# Diophantine Equation Related To Triangles

a,b and c are the sides of a triangle and a, b, c are integers. I need to solve the following Diophantine equation for positive integral values of k.

$bc(b+c-a) = k^{2}(a+b+c)$

I think some parametric solutions may exist for this equation. I am unable to find them. Any help will be appreciated.

• You can say exactly the same. For a given number $k$ - the number of solutions of course. Therefore, it is necessary to change the condition. So all values were variable. Unless of course you want to get the formula. Commented Oct 2, 2014 at 5:54

## 2 Answers

I'm playing around here to see what happens.

Rewrite $bc(b+c-a) = k^{2}(a+b+c)$ as $bc(b+c)-k^{2}(b+c) = abc+k^{2}a$ or $(b+c)(bc-k^2) = a(k^2+bc)$ or $a = \frac{(b+c)(bc-k^2)}{k^2+bc} = \frac{(b+c)(bc+k^2-2k^2)}{bc+k^2} =b+c- \frac{(b+c)(2k^2)}{bc+k^2}$.

This shows that $bc > k^2$ and $(bc+k^2) | 2k^2(b+c)$.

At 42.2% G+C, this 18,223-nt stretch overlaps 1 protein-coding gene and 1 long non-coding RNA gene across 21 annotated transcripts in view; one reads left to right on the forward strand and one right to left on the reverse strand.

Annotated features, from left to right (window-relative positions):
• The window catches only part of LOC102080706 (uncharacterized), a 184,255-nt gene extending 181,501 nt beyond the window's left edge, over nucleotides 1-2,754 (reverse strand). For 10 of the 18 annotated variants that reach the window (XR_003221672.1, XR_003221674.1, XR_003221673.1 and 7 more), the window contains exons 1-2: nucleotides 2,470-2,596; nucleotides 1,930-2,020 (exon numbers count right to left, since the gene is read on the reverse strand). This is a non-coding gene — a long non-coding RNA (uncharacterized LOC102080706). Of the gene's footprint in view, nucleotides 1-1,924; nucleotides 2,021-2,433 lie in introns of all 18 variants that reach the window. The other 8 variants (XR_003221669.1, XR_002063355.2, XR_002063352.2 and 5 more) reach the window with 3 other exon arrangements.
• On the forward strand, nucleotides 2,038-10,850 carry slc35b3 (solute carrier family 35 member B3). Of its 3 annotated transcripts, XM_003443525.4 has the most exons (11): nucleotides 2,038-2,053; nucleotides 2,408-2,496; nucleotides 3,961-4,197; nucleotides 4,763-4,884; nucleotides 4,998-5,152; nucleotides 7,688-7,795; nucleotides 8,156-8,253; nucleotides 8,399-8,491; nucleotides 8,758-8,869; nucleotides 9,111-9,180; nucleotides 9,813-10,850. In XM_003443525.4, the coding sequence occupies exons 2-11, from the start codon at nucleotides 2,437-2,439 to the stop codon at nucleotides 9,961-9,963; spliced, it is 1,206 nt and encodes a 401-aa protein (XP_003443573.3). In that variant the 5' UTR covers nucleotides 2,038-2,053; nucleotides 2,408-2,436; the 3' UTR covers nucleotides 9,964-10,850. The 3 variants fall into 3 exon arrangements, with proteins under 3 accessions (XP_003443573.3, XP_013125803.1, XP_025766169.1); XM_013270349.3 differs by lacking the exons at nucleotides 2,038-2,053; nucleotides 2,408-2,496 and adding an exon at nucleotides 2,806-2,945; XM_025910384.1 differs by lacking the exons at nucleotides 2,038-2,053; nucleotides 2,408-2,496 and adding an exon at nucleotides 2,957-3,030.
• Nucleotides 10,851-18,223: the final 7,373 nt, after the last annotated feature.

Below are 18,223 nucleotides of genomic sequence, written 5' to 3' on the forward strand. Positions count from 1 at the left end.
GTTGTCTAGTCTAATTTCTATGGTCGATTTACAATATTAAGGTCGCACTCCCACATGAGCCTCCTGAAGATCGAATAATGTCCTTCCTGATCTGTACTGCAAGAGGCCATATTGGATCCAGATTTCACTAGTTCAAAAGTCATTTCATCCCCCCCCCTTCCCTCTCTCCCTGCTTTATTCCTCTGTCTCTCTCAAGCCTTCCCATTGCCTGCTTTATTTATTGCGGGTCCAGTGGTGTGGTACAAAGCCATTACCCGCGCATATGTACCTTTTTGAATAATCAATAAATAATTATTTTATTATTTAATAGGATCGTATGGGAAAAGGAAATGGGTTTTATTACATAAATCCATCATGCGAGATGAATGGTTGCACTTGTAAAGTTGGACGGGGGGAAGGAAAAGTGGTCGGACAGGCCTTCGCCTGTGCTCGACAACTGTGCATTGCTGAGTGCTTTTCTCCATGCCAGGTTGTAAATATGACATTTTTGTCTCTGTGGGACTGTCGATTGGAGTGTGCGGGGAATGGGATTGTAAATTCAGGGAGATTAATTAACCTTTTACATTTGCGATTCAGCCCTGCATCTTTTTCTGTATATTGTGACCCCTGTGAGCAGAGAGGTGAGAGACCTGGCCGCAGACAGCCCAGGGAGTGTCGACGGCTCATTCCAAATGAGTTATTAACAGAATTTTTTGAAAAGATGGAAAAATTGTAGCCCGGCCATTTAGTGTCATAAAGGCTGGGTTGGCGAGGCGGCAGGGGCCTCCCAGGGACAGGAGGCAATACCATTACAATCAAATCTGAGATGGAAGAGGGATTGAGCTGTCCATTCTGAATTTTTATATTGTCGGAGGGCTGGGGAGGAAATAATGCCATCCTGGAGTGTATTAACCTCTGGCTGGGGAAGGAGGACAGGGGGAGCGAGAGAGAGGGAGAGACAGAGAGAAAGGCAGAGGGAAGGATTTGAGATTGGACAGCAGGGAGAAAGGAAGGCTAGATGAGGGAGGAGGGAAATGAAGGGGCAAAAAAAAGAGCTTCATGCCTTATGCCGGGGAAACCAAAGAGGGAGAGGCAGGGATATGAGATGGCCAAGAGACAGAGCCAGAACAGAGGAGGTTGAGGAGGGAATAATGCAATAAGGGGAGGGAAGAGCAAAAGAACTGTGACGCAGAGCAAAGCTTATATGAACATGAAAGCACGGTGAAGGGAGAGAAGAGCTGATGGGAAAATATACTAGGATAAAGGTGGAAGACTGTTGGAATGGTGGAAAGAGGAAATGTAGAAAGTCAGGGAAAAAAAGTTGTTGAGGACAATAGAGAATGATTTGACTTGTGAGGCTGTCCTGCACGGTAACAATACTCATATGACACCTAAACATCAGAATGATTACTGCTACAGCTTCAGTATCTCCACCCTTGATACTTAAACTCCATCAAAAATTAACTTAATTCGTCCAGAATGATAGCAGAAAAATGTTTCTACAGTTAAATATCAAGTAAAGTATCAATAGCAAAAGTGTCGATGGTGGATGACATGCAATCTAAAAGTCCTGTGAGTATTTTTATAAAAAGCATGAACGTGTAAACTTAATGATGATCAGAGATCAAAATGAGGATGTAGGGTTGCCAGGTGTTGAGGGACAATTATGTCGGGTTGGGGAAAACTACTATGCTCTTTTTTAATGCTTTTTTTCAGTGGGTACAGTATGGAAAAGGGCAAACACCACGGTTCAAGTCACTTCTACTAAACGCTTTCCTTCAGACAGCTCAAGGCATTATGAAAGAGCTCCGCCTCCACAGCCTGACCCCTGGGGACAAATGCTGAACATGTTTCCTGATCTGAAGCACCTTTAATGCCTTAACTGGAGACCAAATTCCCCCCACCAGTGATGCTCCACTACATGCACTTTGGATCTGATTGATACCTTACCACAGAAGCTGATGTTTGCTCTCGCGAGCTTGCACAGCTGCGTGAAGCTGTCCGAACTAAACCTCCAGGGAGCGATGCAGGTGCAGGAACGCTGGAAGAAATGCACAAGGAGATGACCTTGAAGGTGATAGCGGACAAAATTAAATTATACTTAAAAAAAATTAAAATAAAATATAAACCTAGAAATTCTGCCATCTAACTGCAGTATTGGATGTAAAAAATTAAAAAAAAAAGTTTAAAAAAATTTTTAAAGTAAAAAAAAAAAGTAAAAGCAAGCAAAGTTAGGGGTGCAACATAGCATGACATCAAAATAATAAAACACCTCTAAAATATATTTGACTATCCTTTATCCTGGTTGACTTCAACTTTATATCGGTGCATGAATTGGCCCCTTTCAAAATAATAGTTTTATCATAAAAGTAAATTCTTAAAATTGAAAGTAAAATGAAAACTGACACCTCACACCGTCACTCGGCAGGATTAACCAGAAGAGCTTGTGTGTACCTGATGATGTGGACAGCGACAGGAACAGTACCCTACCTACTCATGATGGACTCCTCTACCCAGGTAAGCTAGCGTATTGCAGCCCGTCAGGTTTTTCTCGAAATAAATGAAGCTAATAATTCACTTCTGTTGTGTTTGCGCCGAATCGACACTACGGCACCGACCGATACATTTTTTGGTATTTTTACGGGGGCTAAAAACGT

I'm not sure where to go from here - it's late and I'm tired, so I'll stop.

After a few calculation, I arrived at following solution :

$a = p(q^2+r^2), b = q(p^2+r^2), c = (p+q)(pq-r^2)$

$p^2+r^2$ must be whole square, because $k^2 = (q^2+r^2)(pq-r^2)^2$

$a+b+c=2pq(p+q)$ and $b+c-a=2p(pq-r^2)$

So $bc(b+c-a)=2pq(p+q)(p^2+r^2)(pq-r^2)^2$

Hence $k^2=(p^2+r^2)(pq-r^2)^2$

• Check again. In my opinion not correct. Commented Oct 2, 2014 at 6:52
• Sorry, I made a mistake. Is it correct now?
– user125368
Commented Oct 2, 2014 at 7:08
• Not correctly. You have the right part is always positive. And the left can be negative. This way is impossible equation to solve. Ask: $a,b,c$ -and already $k$ introduced as a multiplier. Commented Oct 2, 2014 at 7:45
• $p^2q/(2p+q) <= r^2 <= pq$ Now I think the solution is correct
– user125368
Commented Oct 2, 2014 at 8:05
• I think the answer should be edited. And to write more clearly. Commented Oct 2, 2014 at 8:08